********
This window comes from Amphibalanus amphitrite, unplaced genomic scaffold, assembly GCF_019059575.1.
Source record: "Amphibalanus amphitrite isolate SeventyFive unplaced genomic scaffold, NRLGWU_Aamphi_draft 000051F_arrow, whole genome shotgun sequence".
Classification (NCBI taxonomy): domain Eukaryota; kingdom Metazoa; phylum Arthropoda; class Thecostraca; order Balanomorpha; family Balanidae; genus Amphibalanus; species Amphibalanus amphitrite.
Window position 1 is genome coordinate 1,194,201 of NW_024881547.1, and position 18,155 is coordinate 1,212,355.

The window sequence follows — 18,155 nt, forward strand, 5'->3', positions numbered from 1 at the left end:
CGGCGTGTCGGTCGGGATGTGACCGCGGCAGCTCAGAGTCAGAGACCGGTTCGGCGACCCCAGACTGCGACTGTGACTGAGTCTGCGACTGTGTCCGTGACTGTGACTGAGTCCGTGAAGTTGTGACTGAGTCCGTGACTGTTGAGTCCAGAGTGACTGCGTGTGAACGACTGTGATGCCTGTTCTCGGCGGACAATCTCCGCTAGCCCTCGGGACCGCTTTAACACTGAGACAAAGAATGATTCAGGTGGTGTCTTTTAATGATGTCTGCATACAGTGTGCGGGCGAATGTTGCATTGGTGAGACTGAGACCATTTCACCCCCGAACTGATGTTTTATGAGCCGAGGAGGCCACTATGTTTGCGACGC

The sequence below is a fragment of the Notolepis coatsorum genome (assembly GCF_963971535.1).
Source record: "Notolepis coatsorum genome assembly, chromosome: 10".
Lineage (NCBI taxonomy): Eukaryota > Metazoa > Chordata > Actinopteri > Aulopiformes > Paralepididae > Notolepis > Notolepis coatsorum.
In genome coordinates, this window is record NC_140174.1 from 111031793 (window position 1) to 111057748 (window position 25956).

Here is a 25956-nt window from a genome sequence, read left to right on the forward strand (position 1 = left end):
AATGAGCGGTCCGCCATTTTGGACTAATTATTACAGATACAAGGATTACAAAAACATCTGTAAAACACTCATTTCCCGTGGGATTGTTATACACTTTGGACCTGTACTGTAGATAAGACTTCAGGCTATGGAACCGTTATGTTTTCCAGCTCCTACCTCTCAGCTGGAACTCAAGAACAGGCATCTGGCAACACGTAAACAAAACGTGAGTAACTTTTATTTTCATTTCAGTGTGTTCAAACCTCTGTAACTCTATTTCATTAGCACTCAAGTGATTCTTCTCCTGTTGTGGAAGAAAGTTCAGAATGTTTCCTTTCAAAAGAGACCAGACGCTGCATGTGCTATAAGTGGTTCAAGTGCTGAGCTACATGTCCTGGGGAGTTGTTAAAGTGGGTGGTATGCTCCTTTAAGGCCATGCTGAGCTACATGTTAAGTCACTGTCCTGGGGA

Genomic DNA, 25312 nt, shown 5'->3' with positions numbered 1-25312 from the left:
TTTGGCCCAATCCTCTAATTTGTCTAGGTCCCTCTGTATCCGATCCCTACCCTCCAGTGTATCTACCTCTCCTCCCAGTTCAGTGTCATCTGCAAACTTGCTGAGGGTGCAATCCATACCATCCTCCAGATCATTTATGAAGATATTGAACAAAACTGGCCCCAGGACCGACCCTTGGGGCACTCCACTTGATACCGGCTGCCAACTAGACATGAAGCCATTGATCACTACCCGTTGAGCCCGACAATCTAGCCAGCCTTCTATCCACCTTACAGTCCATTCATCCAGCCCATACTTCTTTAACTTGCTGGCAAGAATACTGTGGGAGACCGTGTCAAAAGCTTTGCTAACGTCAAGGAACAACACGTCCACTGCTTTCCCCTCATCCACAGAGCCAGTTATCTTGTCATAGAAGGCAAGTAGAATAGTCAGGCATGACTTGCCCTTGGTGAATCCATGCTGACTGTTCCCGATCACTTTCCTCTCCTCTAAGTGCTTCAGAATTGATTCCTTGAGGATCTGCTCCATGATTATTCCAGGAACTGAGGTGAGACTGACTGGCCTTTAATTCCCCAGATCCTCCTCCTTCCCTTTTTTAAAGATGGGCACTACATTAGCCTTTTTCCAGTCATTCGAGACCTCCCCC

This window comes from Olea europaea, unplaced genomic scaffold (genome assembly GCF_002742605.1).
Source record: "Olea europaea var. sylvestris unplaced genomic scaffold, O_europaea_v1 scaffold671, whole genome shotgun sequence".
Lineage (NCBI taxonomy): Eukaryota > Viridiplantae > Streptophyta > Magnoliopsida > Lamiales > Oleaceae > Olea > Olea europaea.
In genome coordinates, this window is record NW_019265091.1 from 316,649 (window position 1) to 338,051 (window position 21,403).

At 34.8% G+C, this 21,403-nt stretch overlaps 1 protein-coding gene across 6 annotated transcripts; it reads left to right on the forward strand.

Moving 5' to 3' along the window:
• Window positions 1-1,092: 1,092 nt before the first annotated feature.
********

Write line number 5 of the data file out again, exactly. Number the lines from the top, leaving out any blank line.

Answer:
The window sequence follows — 18,155 nt, forward strand, 5'->3', positions numbered from 1 at the left end: